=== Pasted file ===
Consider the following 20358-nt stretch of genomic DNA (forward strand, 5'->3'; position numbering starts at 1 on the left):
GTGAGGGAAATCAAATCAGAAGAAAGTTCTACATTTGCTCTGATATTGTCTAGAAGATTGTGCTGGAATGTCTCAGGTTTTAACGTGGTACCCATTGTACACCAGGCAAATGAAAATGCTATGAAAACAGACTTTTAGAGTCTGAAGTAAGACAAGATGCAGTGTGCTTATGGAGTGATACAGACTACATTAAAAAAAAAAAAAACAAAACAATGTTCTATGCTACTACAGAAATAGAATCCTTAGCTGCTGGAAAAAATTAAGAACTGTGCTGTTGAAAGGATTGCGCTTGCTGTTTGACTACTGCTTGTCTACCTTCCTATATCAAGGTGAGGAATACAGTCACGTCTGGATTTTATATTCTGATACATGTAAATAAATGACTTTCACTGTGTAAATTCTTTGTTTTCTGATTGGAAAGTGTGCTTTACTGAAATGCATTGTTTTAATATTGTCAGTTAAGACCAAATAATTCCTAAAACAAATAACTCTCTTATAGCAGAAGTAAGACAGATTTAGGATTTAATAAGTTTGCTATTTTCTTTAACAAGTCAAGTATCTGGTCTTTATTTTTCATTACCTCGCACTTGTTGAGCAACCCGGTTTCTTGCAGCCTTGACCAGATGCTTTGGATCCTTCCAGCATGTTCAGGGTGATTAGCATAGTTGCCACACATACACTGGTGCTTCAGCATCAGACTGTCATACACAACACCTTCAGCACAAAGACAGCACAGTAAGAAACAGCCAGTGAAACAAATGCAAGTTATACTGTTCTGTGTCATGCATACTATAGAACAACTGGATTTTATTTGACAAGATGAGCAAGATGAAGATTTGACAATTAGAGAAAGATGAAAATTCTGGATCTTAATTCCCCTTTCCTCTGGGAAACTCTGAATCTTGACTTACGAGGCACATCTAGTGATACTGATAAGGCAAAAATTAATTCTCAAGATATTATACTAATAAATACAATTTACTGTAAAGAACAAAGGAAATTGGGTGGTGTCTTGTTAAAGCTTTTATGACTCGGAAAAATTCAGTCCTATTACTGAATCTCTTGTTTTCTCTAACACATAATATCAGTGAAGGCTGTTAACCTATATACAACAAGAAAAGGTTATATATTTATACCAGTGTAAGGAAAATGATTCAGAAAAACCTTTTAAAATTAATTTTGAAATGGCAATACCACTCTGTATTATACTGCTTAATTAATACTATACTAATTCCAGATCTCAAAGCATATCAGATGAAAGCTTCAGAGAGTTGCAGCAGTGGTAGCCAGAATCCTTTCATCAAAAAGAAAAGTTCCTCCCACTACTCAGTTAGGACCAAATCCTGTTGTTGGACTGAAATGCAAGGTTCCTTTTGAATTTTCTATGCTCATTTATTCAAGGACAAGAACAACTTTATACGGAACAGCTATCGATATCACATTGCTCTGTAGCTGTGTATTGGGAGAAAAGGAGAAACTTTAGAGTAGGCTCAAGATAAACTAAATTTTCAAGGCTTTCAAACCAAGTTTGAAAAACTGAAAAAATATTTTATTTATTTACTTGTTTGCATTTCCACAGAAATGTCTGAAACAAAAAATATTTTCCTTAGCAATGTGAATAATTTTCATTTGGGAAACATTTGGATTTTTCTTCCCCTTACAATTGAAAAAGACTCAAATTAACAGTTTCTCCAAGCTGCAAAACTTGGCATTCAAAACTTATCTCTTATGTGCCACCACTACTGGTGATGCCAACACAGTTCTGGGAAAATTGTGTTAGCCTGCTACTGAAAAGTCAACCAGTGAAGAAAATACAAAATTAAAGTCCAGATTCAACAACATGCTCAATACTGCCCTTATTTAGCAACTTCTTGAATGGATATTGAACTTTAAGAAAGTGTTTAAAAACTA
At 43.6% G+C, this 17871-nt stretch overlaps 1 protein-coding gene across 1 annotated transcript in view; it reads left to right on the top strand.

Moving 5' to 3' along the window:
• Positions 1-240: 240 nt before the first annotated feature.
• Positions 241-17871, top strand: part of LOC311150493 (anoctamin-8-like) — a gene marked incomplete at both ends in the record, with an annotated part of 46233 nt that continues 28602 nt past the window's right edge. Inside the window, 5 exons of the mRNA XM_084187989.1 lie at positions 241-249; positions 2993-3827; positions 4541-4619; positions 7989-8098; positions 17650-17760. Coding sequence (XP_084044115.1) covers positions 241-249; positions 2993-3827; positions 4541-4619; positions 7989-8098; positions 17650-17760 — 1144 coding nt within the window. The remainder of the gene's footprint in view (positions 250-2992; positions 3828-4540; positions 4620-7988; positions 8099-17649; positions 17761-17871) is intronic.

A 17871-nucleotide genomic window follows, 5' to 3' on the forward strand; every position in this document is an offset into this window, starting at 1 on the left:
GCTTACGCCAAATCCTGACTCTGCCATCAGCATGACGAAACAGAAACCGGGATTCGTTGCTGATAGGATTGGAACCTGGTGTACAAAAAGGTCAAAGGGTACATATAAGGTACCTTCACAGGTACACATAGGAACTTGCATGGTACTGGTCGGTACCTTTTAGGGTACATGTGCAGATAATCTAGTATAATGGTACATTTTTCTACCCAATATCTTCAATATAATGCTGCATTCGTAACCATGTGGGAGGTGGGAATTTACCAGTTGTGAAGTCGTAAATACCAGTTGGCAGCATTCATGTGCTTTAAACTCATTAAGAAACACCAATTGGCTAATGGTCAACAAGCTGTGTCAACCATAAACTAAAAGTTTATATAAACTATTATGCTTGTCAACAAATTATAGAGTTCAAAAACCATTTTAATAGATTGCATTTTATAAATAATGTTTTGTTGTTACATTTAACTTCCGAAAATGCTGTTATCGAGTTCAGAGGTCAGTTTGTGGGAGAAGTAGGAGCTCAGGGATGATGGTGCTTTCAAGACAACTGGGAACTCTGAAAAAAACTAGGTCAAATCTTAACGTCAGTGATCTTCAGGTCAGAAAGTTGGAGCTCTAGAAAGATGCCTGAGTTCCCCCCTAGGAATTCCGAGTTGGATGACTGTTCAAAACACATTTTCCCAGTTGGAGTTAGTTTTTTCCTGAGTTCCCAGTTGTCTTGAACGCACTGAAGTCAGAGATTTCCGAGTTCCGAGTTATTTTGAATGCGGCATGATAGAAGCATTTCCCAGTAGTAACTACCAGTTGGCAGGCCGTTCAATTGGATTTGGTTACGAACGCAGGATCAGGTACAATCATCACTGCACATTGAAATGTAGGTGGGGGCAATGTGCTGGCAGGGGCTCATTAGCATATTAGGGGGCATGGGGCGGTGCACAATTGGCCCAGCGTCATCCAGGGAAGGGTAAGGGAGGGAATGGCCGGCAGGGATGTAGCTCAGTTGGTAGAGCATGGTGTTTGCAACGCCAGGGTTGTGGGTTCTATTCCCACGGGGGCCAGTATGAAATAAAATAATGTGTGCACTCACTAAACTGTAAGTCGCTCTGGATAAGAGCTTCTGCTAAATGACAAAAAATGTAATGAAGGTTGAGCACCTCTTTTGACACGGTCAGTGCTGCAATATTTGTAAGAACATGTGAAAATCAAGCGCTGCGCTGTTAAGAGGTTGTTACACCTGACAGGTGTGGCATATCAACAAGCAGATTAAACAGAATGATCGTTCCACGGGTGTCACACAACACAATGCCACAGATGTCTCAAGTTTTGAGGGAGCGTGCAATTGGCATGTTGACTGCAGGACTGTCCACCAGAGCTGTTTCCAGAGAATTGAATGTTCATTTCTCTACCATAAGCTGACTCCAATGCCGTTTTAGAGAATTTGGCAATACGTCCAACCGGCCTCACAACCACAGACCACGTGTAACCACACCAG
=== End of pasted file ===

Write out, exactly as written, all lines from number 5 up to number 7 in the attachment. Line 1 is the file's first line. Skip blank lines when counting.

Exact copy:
• Positions 1-240: 240 nt before the first annotated feature.
• Positions 241-17871, top strand: part of LOC311150493 (anoctamin-8-like) — a gene marked incomplete at both ends in the record, with an annotated part of 46233 nt that continues 28602 nt past the window's right edge. Inside the window, 5 exons of the mRNA XM_084187989.1 lie at positions 241-249; positions 2993-3827; positions 4541-4619; positions 7989-8098; positions 17650-17760. Coding sequence (XP_084044115.1) covers positions 241-249; positions 2993-3827; positions 4541-4619; positions 7989-8098; positions 17650-17760 — 1144 coding nt within the window. The remainder of the gene's footprint in view (positions 250-2992; positions 3828-4540; positions 4620-7988; positions 8099-17649; positions 17761-17871) is intronic.

A 17871-nucleotide genomic window follows, 5' to 3' on the forward strand; every position in this document is an offset into this window, starting at 1 on the left: